. to challenge NASB to convert to peaceful purposes, creating good-paying high-tech/industrial jobs, making products that improve lives, not end them

We urge you to join us Sept. 10 in Brunswick. Also joining us will be Kathy Kelly (Founder: Voices in the Wilderness) and Cindy Sheehan (Founder: Gold Star Families for Peace)


I'd like to say I'm above all this, but I don't think I am. I'll pull up in with my combat star sticker in the window, and my "civilian dog tags" on. Combat Star courtesy of my brother in law who is an Army Major training ISF in Ramadi. "Civilian Dog Tags" courtesy of my Iraqi friends, who gave them to me as a token of my civilian service there, and more importantly of our friendship and loyalty to each other. I'll be protesting too. For every Iraqi I know and for every American serviceman who allows me the freedom to be writing this right now.


God Bless America. Aasha Al-Iraq. Long live freedom.

Tuesday, August 30, 2005

A trip to the Dominican...


I had a discussion this evening with a college student that just returned from a trip to the Dominican Republic for a nursing program that is run there in the villages. I ask you to keep this in mind as you read. This is an American college student. This is our next generation.

We spoke about her patients first.



"I have to tell you that there were these ladies that I took care of, I spent 90 minutes with the one of them one day. She had diabetes, htn, and knew none of her meds.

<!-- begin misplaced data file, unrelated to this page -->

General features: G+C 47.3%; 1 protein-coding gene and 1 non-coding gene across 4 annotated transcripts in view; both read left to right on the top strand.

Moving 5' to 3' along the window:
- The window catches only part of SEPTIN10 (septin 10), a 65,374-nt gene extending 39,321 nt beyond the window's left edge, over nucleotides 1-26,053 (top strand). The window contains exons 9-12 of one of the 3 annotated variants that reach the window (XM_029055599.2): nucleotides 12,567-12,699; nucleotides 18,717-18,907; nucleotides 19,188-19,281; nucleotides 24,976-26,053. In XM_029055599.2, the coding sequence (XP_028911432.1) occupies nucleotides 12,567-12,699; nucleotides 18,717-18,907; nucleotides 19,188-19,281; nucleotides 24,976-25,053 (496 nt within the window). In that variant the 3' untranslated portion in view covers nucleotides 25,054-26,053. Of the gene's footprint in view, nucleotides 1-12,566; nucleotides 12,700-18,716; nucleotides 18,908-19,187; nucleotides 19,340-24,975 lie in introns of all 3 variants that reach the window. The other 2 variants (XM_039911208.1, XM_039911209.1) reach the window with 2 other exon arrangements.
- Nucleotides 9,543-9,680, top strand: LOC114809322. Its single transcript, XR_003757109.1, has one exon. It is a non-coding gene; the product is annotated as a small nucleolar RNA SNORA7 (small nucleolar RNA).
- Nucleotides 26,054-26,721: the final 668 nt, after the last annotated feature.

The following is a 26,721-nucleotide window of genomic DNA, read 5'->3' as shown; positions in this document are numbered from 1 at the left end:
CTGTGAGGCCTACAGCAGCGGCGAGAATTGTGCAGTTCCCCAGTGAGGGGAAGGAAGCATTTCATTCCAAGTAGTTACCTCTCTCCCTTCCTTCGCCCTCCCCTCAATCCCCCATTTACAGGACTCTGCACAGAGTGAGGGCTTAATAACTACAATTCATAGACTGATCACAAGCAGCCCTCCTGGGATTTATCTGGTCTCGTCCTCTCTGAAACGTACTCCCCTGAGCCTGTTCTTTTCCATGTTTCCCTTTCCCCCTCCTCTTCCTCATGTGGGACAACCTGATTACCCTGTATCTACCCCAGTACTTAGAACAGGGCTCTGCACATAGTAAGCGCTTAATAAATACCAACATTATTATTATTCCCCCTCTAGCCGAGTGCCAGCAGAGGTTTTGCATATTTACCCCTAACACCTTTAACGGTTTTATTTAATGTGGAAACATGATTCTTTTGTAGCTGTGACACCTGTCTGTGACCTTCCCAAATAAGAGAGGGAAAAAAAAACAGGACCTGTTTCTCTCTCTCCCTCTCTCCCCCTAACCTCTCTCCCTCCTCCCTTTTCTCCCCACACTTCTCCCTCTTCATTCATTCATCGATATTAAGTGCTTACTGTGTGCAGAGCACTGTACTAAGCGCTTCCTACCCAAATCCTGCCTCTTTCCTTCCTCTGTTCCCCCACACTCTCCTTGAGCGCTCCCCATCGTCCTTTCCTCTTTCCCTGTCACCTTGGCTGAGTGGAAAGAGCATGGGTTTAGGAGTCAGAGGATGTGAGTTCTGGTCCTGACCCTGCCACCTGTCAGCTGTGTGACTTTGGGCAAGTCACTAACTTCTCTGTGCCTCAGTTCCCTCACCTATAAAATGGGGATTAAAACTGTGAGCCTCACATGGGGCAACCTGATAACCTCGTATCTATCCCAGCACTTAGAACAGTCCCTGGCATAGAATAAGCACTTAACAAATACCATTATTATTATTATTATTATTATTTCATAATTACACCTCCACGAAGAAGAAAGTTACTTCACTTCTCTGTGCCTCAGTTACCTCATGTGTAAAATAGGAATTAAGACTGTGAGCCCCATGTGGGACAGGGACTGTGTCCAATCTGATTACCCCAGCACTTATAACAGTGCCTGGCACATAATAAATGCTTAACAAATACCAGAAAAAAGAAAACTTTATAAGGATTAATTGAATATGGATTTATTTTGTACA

She also had a nasty ulcer on her foot that was not healing well so I spent all this time with her one day trying to get her set up and then had her come back about 10 days later to one of our last clinics to check up on her. When I saw her again her blood sugar was perfect at 80, her wound was healing soooo well but her bp was still a little high. But they were so excited about her foot because they could see the difference and how it was healing much better. It was one of the best moments of the trip."

Then she and I had a deeper discussion.

Her: We've had a lot of discussions about going back, some of my friends and I, we know we are doing good.
Me: Of course you are!
Her: But then we also ask if we are making the villages dependent on us somehow with them expecting us every 6 months.
Me: Good to have the success story with that lady too.
Her: And then we also discussed the peace corps involvement there.
Me: Not if you teach them how to take care of themselves....that's the key.
Her: It's a funny balance. Yeah that's what I think, I mean education, not just free meds you know?
Me: Exactly, and you can tell the difference, like that lady listened to you.
Her: Yeah it was so great, I wrote down the instructions too which I think helped her a lot.
Me:And hence her blood sugar stabilized and her foot healed.